Pitkin County weighs broadcast demands
The Aspen Times
Aspen CO Colorado
ASPEN – Whether Roaring Fork Valley television and FM radio stations could or should bump stations from outside the area off Pitkin County’s translator system is at the heart of a proposed policy to prioritize use of the limited space within the system.
The policy, spurred by requests from two commercial radio stations – Aspen-based KUUR and KMTS in Glenwood Springs – would give priority first to local public radio stations Aspen Public Radio (KAJX) and KDNK in Carbondale, and then Colorado Public Radio, followed by other local stations and then commercial and noncommercial stations outside the valley.
But the prospect of bumping a commercial radio station out of Grand Junction, for example, in order to give a local station a spot on the system, troubled county commissioners on Tuesday. There is no space to accommodate additional radio stations at present.
“A new station coming on would have to bump an existing station that’s in the system now,” explained Dan Chicoine, the county’s communication site manager.
“It’s not so much the adding on that concerns me as the removal. Is there an appeal process for that?” asked Commissioner Rachel Richards, voicing concern about potential legal consequences if one station is removed in favor of another.
Commissioner Rob Ittner questioned whether stations had equal access to the tax-supported system, which transmits broadcast signals into the nooks and crannies of the county, providing radio and television reception that would otherwise be blocked by the mountainous terrain. Stations are not charged to use the system to extend their signal, as federal law doesn’t allow it, commissioners were told.
For residents who have cable TV, for example, the system is unnecessary, but there are plenty of rural areas where cable is not available, Commissioner George Newman noted.
Chicoine said he received three calls on Tuesday from residents wanting to know how to get TV reception off the translator system. (A digital TV and antenna is all that’s required for someone within “line of sight” of a translator tower, he said.)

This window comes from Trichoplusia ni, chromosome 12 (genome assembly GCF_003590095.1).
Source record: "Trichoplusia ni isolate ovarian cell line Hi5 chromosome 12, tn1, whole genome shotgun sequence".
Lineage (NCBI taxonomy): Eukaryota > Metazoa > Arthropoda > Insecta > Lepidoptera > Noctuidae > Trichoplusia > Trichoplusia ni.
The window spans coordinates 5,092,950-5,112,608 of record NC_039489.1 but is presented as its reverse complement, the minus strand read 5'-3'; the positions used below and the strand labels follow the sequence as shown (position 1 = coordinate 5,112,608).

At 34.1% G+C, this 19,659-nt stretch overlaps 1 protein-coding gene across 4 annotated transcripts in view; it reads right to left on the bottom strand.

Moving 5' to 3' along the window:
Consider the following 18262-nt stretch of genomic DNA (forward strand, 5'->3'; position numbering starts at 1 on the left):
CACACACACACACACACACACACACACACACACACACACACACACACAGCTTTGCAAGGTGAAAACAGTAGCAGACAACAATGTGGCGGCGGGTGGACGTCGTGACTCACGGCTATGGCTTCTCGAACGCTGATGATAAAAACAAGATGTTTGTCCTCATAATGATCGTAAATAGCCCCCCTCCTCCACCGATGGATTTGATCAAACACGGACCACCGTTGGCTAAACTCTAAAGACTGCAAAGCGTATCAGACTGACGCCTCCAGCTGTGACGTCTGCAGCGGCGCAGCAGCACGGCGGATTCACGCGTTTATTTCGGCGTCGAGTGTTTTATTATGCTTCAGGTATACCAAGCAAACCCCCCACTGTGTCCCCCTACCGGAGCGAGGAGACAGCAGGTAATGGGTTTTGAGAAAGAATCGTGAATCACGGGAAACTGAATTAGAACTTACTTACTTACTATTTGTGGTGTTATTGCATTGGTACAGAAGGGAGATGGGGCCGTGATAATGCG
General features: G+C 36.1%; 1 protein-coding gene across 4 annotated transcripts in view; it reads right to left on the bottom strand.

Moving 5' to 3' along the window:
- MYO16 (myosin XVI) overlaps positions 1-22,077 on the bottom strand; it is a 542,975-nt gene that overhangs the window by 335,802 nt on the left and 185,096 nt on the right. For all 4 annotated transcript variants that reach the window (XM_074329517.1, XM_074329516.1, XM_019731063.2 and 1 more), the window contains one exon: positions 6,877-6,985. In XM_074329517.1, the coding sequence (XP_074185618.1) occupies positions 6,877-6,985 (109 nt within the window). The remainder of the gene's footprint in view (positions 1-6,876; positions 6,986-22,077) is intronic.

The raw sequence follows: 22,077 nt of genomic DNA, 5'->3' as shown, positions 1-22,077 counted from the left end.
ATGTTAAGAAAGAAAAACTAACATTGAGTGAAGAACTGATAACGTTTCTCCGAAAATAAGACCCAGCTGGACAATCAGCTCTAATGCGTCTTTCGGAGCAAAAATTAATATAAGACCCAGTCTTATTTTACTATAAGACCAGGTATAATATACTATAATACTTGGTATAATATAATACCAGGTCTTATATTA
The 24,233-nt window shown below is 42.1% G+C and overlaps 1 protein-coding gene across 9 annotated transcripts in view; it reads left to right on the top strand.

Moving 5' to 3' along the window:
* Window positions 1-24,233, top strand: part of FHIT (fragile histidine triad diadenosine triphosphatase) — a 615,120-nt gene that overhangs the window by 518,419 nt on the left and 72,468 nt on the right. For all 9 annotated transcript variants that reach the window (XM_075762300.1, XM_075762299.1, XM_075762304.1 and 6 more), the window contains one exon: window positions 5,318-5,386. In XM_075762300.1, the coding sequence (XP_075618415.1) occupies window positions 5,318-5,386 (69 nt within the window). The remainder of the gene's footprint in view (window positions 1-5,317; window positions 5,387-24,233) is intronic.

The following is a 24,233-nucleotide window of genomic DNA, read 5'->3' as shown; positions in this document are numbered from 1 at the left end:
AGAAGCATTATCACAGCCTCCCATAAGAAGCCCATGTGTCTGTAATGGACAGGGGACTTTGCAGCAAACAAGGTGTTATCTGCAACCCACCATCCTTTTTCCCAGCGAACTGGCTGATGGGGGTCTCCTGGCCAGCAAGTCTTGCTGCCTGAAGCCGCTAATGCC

“Most people don’t realize there wouldn’t be [radio] in their automobiles without the translator service,” Richards added.
The proposed priorities for TV stations on the translator system put CGTV and Grass Roots TV first, major national networks second and other networks that provide programming relevant to the county third. For both radio and TV, service requested by residents is a consideration under the proposed policy.
There are nine translator sites placed on mountaintops around the valley; some handle both TV and radio and some accommodate one or the other, according to Chicoine. Some sites have more capacity than others, but no additional capacity is available through the Federal Communications Commission, he said.
There is additional space currently available for television stations, making it a less pressing issue. Currently, CBS, NBC, ABC, Fox, WGN2 out of Denver and two PBS stations are among those already broadcasting via the translators, along with CGTV and Grass Roots. Local commercial radio stations KSPN and KSNO both have space on all of the available radio translator sites, as do KAJX, KDNK and Colorado Public Radio. Some stations from outside the valley also use some of the radio translator sites.
An annual look at requests for space on the system, to be considered by the county’s Translator Advisory Board, is proposed.
With commissioners Jack Hatfield and Michael Owsley absent, Richards called for further refinement of the proposal.
“For me, it’s not entirely cooked yet,” she said.
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